Please don’t stop dealing with this until a tipping point of enough Big Media reporters cover the hell out of this. Or the matter is finally resolved.
So far, you’ve been dead on right about everything. Unfortunately.
Please don’t stop dealing with this until a tipping point of enough Big Media reporters cover the hell out of this.
Writing about this, it seems, is a lot easier than getting it into the hands of the press.
I know doctors have legendarily sloppy handwriting, but I think those signatures fall well outside the bounds of bad penmanship. Although like Old Geezer said, my own signature on pin pads is pretty awful – I usually just write my first name in all caps now instead of trying to sign.
“Writing about this, it seems, is a lot easier than getting it into the hands of the press.”
This is to be expected. The mainstream media is a lagging indicator. Any number of important topics have been thoroughly and repeatedly discussed in specialist blogs long before the mainstream media stirred itself like an old car on a Minnesota winter morning. If press attention is the goal (and for this topic it should be) then persistence is required. Keep talking about it even after you would rather move on to something else.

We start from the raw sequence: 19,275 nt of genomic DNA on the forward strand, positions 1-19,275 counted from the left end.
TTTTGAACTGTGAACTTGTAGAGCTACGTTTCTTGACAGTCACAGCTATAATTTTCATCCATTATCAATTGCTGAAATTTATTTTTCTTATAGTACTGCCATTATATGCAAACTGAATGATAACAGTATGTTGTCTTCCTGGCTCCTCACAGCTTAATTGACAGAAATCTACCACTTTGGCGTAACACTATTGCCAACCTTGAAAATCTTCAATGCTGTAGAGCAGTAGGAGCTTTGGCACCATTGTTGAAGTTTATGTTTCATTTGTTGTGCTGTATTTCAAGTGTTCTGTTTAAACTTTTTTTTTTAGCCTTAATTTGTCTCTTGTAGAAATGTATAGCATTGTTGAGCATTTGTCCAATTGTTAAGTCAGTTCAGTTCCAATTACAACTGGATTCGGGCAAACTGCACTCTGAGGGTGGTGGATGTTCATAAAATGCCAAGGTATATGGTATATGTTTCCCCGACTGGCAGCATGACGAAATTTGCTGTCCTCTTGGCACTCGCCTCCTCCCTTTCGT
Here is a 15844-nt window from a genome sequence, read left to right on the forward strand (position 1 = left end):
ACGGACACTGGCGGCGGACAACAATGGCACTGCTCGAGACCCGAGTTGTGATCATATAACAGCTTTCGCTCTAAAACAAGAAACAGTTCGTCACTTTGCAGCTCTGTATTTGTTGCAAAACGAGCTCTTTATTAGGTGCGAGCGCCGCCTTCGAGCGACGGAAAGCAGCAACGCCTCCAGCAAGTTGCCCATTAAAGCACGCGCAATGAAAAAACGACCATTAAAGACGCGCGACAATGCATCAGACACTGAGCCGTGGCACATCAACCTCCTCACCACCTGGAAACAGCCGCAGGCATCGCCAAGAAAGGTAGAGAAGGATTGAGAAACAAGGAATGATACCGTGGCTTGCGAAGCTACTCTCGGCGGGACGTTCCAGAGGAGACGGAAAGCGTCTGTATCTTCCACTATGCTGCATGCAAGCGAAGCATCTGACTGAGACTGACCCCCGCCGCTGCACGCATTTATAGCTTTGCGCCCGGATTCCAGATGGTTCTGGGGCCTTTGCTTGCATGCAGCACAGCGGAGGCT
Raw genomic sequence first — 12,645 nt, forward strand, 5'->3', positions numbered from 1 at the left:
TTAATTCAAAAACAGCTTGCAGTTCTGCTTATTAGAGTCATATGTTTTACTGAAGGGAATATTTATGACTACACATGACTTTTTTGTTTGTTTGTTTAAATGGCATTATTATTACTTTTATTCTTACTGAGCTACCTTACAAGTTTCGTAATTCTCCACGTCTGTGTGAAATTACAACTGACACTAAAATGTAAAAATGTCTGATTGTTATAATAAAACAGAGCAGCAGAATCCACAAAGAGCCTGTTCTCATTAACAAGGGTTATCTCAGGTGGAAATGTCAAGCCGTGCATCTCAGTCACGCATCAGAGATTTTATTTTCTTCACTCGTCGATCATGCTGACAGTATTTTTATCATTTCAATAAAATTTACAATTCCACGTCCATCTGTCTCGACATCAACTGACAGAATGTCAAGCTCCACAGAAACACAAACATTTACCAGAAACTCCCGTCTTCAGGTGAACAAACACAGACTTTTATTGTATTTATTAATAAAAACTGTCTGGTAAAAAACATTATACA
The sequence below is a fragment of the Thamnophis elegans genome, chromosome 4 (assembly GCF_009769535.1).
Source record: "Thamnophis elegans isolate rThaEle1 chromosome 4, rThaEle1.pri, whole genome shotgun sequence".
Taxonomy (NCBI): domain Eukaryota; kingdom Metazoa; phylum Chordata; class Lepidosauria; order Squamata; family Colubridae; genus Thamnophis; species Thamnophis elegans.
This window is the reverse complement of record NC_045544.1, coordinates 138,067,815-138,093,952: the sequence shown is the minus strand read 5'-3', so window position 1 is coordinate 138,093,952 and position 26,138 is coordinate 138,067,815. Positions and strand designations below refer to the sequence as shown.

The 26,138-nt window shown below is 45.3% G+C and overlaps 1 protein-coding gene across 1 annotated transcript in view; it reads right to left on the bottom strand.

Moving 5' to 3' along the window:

“He testified that there may have been a time or two that someone else signed his name but that it was quickly corrected by him signing later.”
Or he let them sign for him and never fixed it, if your gonna have someone forge your signature at least make sure they can do it decently.
Pingback: Great blog by a New York Personal Injury Attorney | Legal Musings
Why would a radiologist let other people, possibly several other people, forge his signature? How is that useful to him? Does it mean that he does not dictate his own reports?
Why would a radiologist let other people, possibly several other people, forge his signature?
Maybe he isn’t writing the reports, but some “broker” is doing it?
Pingback: When Normal Isn’t Normal (License for Sale?) – New York Personal Injury Law Blog
Pingback: Dear Judge Smith — You gotta be kidding me. – New York Personal Injury Law Blog